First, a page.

Barrett's Esophagus



The exact cause is not known. In some people, it may be caused by a backup of stomach acid into the tube. This is also known gastroesophageal reflux disease (GERD).

Gastroesophageal Reflux
Gastroesophageal Reflux
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Risk Factors

This problem is more common in men, people who are White, and people at least 50 years of age. Other things that may raise the risk are:

  • A history of heartburn or GERD
  • Obesity, especially around the midsection
  • History of smoking or smoking currently
  • Having other family members with this problem
  • A history of hiatal hernia



Barrett esophagus does not cause symptoms. People with it often have symptoms of stomach acid reflux, such as:

  • A feeling of burning in the chest, especially after eating
  • Stomach content that flows back into the mouth
  • Sour taste in the mouth
  • Problems swallowing food


The doctor will ask about symptoms and health history. A physical exam will be done. The doctor may want to test for Barrett esophagus if there is a history of heartburn or GERD.

The area will need to be viewed. This can be done with:

  • Upper GI endoscopy—a scope with a camera is passed down the throat to view the area
  • Biopsy—a sample of tissue is removed and examined in a lab to look for signs of cell changes



The cells that have already been damaged cannot be changed. The goal of treatment is to stop the disease from hurting more cells. Choices are:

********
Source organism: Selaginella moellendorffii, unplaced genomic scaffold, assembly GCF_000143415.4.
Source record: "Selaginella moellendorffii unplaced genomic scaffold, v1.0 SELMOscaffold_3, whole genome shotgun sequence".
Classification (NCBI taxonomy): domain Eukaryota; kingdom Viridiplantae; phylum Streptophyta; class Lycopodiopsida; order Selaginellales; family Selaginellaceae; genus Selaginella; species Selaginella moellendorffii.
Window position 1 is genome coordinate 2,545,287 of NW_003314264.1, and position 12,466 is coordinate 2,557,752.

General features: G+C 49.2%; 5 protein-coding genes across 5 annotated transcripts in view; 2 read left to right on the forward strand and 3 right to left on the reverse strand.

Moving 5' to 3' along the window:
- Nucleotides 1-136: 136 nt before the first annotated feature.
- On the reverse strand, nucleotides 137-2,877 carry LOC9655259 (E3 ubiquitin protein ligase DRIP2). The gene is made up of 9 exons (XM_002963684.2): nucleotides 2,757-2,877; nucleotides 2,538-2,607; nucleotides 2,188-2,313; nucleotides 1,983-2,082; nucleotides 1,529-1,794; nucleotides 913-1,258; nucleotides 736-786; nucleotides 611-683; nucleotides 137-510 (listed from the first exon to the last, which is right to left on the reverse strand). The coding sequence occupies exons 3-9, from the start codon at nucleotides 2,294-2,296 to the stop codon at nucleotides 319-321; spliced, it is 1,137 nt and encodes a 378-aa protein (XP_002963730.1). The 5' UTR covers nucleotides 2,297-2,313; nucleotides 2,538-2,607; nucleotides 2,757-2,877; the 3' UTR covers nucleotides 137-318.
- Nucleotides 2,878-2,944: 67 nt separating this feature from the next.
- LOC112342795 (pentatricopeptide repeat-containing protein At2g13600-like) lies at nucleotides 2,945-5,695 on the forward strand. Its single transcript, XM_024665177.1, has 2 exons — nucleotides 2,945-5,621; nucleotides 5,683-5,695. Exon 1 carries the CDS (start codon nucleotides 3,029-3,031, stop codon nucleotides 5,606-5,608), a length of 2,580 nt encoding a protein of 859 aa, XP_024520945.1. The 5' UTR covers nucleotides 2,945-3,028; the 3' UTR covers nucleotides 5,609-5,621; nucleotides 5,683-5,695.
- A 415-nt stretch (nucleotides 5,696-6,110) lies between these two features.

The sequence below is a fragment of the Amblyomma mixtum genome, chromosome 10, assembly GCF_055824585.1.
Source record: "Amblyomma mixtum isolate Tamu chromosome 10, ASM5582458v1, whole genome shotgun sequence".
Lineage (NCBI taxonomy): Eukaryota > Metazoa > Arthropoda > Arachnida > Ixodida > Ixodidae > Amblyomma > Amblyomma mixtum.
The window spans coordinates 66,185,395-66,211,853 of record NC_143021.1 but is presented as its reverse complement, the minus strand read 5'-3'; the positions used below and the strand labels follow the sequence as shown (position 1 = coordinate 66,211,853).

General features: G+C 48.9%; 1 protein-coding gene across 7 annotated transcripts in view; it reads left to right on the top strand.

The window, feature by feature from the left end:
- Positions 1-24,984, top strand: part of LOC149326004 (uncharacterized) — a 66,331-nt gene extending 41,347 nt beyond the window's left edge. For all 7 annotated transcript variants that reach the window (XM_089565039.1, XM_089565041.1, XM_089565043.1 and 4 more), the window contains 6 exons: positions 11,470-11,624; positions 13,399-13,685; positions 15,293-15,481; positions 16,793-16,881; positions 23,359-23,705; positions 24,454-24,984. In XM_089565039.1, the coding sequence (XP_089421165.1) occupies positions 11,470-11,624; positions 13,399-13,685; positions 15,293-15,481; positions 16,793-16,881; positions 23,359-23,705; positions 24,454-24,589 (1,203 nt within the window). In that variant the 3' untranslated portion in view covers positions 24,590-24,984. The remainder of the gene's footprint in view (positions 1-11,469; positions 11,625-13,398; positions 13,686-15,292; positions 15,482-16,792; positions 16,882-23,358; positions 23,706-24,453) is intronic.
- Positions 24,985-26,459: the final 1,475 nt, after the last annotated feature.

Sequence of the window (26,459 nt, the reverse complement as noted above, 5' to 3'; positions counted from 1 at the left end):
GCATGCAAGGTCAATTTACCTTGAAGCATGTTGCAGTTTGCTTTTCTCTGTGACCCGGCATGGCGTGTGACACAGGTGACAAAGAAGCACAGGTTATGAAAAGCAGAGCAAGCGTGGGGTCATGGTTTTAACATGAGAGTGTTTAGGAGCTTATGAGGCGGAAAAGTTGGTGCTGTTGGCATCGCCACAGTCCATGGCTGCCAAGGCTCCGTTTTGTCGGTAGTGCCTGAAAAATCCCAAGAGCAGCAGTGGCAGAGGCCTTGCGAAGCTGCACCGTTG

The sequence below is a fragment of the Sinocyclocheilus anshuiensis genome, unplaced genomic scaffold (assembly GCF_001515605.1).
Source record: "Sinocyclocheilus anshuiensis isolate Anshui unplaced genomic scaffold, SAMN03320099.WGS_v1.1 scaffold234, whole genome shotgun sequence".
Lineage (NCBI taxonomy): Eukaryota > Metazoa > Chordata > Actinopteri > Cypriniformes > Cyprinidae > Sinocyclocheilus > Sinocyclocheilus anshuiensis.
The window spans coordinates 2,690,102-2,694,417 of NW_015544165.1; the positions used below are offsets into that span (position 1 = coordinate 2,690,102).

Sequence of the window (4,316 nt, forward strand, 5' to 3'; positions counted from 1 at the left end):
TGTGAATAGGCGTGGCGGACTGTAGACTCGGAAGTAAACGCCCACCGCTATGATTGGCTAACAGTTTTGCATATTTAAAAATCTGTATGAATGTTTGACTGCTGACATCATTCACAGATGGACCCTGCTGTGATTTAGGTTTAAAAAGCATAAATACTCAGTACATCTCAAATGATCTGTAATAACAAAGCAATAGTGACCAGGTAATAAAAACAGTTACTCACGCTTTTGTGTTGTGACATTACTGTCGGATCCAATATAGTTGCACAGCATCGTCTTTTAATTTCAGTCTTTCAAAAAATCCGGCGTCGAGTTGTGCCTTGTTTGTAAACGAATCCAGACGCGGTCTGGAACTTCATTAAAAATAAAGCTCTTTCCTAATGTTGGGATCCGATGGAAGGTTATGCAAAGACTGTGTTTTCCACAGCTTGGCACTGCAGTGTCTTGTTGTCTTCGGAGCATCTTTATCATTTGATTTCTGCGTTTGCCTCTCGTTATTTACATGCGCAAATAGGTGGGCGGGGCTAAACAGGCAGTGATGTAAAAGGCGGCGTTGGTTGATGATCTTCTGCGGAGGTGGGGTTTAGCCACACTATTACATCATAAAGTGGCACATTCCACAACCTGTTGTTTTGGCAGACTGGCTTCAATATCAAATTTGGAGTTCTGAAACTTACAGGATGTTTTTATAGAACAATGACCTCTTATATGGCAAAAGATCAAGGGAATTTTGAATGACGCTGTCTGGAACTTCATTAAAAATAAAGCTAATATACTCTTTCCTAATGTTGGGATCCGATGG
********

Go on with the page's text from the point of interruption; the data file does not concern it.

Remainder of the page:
• Watching the problem to look for changes
  • Medicine to keep stomach acid from hurting the esophagus, such as proton pump inhibitors (PPIs)
  • Surgery to remove:
    • Unhealthy cells using laser light or radio waves
    • Part of the esophagus


To lower the risk of this health problem:

  • Manage symptoms of heartburn and GERD
  • Avoid food and drinks that can make GERD worse, such as tea, coffee, alcohol, fatty foods, peppermint, and chocolate
  • Avoid smoking
  • Keep a healthy weight

This content is reviewed regularly and is updated when new and relevant evidence is made available. This information is neither intended nor implied to be a substitute for professional medical advice. Always seek the advice of your physician or other qualified health provider prior to starting any new treatment or with questions regarding a medical condition.

Edits to original content made by Denver Health.